External Debt Increase No Cause For Concern – Report
Nigeria’s public debt burden will remain sustainable despite a notable increase in the Federal Government’s stock of foreign obligations following the issuance of two large Eurobonds, latest BMI Research has said.
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According to the report, “Broader challenges to the country’s fiscal position will instead stem from the government’s continued inability to channel allocated funds into capital projects, a trend that will likely become more pronounced in the approach to the 2019 general election.
“Nigeria’s Federal Government looks set to ramp up levels of recurrent spending in the year leading up to the country’s 2019 general election, scheduled for February”.
Part of the report also disclosed that, “As the vote nears, we see an increasing likelihood of the government looking to deliver on some of the campaign promises made in 2015, particularly tackling levels of insecurity. This will see resources directed towards the country’s security forces and spent of social handouts in an attempt to maintain social stability”.
Indeed, in December 2017, President Muhammadu Buhari approved a $1bn fund to be set aside for the state’s ongoing fight against Boko Haram, which we believe is indicative of the incumbent’s concerns regarding his government’s failure to deliver on those issues he was elected to tackle.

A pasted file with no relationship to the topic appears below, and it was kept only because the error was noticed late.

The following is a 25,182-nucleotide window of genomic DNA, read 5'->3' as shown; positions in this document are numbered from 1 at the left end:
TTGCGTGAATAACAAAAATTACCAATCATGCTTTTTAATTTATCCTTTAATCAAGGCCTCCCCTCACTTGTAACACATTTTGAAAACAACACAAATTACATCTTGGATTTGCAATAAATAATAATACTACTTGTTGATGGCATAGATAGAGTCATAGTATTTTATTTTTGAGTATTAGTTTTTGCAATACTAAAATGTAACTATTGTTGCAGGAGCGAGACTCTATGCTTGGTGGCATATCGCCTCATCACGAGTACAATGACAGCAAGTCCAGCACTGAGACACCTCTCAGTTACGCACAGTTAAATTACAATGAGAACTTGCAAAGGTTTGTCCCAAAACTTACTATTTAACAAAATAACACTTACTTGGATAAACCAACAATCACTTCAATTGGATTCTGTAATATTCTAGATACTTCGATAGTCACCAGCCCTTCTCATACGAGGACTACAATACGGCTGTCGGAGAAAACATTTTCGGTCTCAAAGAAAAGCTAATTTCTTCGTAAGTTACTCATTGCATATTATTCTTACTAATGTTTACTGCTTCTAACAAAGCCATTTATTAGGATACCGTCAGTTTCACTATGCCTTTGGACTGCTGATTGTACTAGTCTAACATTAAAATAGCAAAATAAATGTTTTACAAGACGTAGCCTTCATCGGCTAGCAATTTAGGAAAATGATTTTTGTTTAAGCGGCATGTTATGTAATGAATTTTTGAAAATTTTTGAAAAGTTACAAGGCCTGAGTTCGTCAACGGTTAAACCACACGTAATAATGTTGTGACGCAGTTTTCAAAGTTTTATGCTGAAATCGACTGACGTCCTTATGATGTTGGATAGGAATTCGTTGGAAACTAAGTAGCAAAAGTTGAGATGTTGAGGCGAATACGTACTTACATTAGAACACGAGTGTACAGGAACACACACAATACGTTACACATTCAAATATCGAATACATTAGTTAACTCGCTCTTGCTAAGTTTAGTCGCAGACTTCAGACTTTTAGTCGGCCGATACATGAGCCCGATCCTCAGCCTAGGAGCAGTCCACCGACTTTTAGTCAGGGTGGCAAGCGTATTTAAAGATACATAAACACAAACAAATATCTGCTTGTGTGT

“In addition to the actual costs of holding the election, we expect these political considerations will see recurrent spending increase by 22.0% in 2018.
“Despite the increase in spending, we believe that the impact of the government’s budget deficit will be somewhat muted, largely due to another year of increasing oil revenues. The ongoing recovery in the price of crude, which our Oil & Gas team forecast will average $65.0/bbl (Brent) after averaging $54.8/bbl in 2017, will help support government revenues, nearly 60.0% of which will come from the hydrocarbons sector.
The report noted that, “ the boost to government income will prevent a more substantial increase in the size of the budget deficit, which we believe will rise to 3.1% of GDP, up from an estimated 2.8% in 2017.
The report, however, said: “the increase in external debt we have seen the issued by the government – it plans a $2.5bn issuance in Q118 to accompany the $3.0bn eurobond sold in November – does not represent a substantial deterioration in the sustainability of the country’s debt burden. At just 17.8% of GDP, Nigeria’s public debt burden represents one of the smallest in Sub-Saharan Africa, and with public external debt equating to just 4.6% of GDP, even after the issuance of another large eurobond this year, we see little threats to the sustainability of the country’s fiscal position as a result of the short-term increase in spending we forecast over the next 12 months”.